In this area, there is clear recognition that the command role carriers a special responsibility. The pilot-in-command is responsible for accessing and managing all resources that are available and pertinent for the safe completion of a flight. This process will ensure that informed decisions are made and if required, specific duties delegated. Similarly, every non-command crew member is responsible for actively contributing to the team effort, for monitoring changes in the situation, and for being assertive when necessary. This is especially important when flying with a pilot-in-command who does not subscribe to the CRM concept.
Any kind of emergency situation generates stress, but there is also the residual stress (both physical and mental) that crew member might bring to a situation which may be a difficult for others to detect. A crew member’s over-all fitness to fly may be affected because of fatigue, mental or emontional problems, to the extent that other crew members should be on the alert for any performance decline or subtle incapacitation. Skills related to stress management refer not only to one’s ability to perceive and accommodate the stress in others but primarily to anticipate, recognize and cope with one’s own stress as well. This would include psychological stresses such as those related to crew scheduling, anxiety over check-rides, career and achievement stresses, inter-personal problems with either the cabin vrew or other flight crew member, as well as the home and work interface, including related domestic problems. Management must be open to understanding stress problems and to encourage managers and other non-crew personnel to attend CRM training.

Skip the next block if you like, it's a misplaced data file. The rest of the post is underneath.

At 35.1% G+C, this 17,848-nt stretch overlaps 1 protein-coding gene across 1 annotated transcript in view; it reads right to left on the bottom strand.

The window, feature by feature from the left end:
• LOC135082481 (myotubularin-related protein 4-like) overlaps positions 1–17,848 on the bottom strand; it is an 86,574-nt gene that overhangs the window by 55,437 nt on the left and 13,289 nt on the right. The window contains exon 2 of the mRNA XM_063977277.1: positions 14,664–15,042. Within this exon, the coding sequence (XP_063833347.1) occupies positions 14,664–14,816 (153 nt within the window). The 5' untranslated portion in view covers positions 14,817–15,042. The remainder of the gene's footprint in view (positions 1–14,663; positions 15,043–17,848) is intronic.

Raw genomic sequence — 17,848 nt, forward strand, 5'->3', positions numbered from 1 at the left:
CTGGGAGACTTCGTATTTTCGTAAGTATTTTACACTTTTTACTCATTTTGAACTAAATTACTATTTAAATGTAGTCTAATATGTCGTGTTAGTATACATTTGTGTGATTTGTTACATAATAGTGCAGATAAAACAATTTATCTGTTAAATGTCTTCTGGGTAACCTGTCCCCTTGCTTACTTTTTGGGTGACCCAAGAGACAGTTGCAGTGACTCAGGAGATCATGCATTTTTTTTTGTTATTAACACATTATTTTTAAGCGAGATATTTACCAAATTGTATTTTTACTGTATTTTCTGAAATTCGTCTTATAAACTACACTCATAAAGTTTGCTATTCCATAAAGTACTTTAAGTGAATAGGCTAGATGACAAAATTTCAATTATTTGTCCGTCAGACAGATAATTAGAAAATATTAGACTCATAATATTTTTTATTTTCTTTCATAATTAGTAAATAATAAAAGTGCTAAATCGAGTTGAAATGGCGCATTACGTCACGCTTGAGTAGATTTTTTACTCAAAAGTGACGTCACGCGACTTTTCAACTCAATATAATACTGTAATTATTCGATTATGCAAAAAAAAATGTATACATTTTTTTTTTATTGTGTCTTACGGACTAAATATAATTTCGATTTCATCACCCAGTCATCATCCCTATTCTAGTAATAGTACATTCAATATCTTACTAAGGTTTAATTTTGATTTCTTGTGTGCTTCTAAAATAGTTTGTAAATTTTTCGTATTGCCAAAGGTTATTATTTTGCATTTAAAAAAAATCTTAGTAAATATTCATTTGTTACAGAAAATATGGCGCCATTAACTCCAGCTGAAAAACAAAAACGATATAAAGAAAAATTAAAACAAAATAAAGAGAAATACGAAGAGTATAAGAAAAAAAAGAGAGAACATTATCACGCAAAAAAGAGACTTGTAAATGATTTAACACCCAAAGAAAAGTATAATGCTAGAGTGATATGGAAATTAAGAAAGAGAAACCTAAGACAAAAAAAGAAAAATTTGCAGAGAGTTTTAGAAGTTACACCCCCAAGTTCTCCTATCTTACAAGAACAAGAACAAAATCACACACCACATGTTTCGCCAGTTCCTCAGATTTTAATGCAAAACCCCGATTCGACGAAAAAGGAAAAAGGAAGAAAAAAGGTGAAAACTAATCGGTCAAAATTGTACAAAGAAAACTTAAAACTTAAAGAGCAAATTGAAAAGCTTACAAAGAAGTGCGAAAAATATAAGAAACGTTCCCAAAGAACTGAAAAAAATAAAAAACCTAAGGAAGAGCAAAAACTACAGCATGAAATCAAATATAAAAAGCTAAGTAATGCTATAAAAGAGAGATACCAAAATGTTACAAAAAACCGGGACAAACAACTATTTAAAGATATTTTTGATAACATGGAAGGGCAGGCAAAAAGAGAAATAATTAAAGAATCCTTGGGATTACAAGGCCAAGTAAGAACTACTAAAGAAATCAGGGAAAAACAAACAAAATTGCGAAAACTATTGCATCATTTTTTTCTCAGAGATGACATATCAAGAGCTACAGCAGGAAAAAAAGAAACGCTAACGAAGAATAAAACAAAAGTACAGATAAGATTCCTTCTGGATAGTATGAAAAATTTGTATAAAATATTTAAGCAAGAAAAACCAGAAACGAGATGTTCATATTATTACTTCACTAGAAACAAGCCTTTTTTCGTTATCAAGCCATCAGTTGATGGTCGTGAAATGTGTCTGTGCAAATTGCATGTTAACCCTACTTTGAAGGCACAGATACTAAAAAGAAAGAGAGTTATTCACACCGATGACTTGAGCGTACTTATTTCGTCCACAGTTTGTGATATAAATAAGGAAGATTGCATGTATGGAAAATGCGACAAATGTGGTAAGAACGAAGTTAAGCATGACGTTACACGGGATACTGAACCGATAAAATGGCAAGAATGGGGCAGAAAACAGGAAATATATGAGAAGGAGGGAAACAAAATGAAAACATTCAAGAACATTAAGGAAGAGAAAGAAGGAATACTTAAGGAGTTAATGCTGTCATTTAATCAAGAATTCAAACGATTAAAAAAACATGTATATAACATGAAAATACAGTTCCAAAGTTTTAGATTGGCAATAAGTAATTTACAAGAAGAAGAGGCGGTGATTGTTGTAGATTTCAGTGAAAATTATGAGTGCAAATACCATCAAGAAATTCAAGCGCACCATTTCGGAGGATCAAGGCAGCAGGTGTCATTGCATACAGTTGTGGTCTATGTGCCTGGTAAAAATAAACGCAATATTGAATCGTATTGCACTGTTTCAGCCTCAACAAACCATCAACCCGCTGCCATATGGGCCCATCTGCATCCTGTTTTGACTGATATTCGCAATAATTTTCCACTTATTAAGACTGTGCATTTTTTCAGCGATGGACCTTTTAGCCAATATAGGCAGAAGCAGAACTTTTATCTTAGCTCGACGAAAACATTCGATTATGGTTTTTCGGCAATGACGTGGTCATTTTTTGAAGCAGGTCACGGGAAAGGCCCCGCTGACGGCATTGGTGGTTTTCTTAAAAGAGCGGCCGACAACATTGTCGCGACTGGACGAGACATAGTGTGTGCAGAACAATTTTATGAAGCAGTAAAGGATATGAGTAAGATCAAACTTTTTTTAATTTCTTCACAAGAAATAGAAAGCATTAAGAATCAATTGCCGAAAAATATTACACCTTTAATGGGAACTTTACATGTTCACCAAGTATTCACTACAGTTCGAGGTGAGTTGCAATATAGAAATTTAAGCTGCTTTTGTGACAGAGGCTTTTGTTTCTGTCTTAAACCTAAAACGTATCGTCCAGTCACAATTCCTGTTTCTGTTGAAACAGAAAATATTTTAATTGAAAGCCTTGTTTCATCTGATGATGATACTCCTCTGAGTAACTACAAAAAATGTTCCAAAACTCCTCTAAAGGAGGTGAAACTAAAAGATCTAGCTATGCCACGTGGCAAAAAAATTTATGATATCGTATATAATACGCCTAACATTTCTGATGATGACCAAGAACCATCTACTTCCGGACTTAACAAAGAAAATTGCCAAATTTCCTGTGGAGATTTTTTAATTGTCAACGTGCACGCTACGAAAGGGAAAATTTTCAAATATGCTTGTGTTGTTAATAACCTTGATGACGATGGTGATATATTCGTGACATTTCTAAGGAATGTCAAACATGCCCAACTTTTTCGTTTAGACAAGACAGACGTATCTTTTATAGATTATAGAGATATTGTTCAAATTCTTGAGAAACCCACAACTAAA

Skills of critique generally refer to the ability to analyze a future, current or past plan of action. Techniques for accomplishing critique vary according to the availability of time, resources, and information. Pre-mission analysis and planning, on-going review as part of the in-flight problem solving process and post-mission debriefing. All three are important but can sometimes be overlooked in either flight operations or during instruction. The art of critique is not to dwell on the negative, but to accentuate the positive and to encourage participation from the team.
Critique used in the context of CRM, refers to discussions among crew members regarding the conduct of the flight. It begins in the planning phase, continues throughout the flight, and concludes in a post-flight de briefing. Properly utilized, critique can be initiated by any crew member at any time when they believe it will be helpful to the safety and efficiency of the operation. It is totally separate from the evaluation involved with line checks and proficiency checks. Critique is essential in producing useful future insights. When frank discussions are held among crew members, misunderstandings and errors in perception can be clarified and resolved, and conflict can be dealt with before serious problems arise.